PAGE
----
Review #2

The big question now is whether the progressive system really has collapsed. Has the ‘enemies defeat’ really signaled such a huge change? If Grand historical narratives work well in the abstract, and they work well when you paint the future with a sweeping brush or massive projected change. I am unconvinced these predictions really do map to reality. Sure, Trump was the savior of Western civilization. The reality now is that he needs to figure out a country works. It’s one thing to take grand sweeping views on immigration or Russia, but actually handling the paperwork and managing the White House staff is different. I had bought into Scott Adams argument for a while that Trump was playing 11-dimensional space-backgammon. After the immigration fiasco it’s harder to reconcile. For a law and order candidate it doesn’t look good to have uncertainty in airports, randomly detained travelers, and mass protests.

If you read nothing else, read the comments in Scott Aaronson’s blog post on immigration. Mencious Moldbug (of Unqualified Reservations) debates Scott Aaronson for pages. It would take ages to read it all, but Moldbug’s comments (he’s posting as boldmug here) #153, #192, and #276 are particularly interesting. My favorite comment by ‘boldmug’:

I just think smart people should have a good practical grasp of actual historical reality as it actually happened. This (as I see it) is a little bit different from what you get in school these days, though less in concrete facts than interpretations. And it includes being able to solve a simple “ideological Turing Test” for any recent period. As Cicero said, those who fail to understand history will always remain children.

A good way to frame this test is to ask what the best minds of some other period would make of ours. Once you can pass this test for a period, I’d argue, you can feel comfortable about applying the lessons of that period to our present reality.

Until you feel you can pass this test, I think, try another period. Or try an argument that doesn’t need to use history as a weapon.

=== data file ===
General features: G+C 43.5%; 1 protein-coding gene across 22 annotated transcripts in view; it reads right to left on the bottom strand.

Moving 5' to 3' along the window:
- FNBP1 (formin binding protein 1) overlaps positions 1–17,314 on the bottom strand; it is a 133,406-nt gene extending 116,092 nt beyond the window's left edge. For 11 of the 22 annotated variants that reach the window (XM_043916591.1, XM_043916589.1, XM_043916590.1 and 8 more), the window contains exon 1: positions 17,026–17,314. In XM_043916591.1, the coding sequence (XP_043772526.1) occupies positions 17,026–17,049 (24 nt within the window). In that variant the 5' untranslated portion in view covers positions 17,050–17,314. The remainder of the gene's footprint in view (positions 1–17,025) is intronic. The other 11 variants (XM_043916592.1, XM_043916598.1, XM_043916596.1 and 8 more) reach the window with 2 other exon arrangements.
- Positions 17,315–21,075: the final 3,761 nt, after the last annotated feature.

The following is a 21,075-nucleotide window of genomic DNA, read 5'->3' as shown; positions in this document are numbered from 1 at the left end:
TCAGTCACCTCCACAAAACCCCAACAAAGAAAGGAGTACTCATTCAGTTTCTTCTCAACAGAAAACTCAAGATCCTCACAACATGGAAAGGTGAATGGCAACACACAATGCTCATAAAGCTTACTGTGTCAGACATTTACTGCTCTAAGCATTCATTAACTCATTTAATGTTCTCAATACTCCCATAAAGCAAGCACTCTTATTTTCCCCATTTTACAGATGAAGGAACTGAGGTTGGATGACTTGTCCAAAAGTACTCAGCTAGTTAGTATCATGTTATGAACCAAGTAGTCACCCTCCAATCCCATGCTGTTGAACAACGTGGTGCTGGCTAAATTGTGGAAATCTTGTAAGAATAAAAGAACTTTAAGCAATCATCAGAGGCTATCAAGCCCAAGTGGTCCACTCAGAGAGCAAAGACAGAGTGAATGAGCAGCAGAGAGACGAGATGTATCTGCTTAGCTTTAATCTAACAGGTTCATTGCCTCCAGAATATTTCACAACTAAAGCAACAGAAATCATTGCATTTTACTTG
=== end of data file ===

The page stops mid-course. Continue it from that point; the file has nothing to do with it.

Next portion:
Historically, it’s in turbulent periods like this that understanding our enemies is the most important possible thing. I’m not trying to persuade anyone of anything. I’m just trying to give people some tools which I think solve the problem in a neat way.

And two, on “return to the past”: I would argue that what some historians call “presentism,” basically racism as applied to the past, is fundamentally a problem that can’t be worked around. It has to be solved. A presentist society is a suicidal society. Feel free to disagree with me on this.

Moldbug’s an interesting guy. His epistemic style is to understand the past, not the base facts or statistics, but be able to truly understand the political views of the time sufficiently well to have a conversation with anyone from that time, without appearing crazy. And to understand what aspects of your modern political views they would find crazy, and who is currently shaping our political views.

This is probably the invisible glue that binds the reactosphere, the rationalsphere, and methodology blogs together. The community behind all of these shares a strong distaste for the ‘scientific consensus’ of fields with high uncertainty (e.g. Political Science, or climate prediction). Whether it’s Marginal Revolution, Less Wrong, SSC, or more neoreactionary areas, none of can be basically right while also accepting the mainstream moral and scientific consensus of Harvard Law policy wonks being basically right.

This Popehat post is old, but pretty funny, covering a refugee scifi hypothetical. It also seems to be a self-evident pattern that refugee preferences are correlated with the economic tribe you’re in. While it’s important and probably useful to know the statistics or ‘economic studies’ on refugees and their interaction with the labor force, it’s also clearly irrelevant to the debate. The rotting parts of America see rich coastal cities full of people who appear more interested in helping ‘outsiders.’ They wouldn’t be wrong either. At this point a nontrivial subset of the greater left would find a more natural (political) ally in a Muslim immigrant than a redneck townie; which is bad news for social dynamics.

Lastly, I ordered a book by Charles Lindbergh. Interesting guy. I think if anyone, sincerely, wants to avoid having horrible views of the world, it’s important to read books by people who seem to be genuinely good people but, for some reason, came to a different conclusion on some question that seems self-evident today. Why did they come to a different conclusion? What was their evidence and reasoning based off of?

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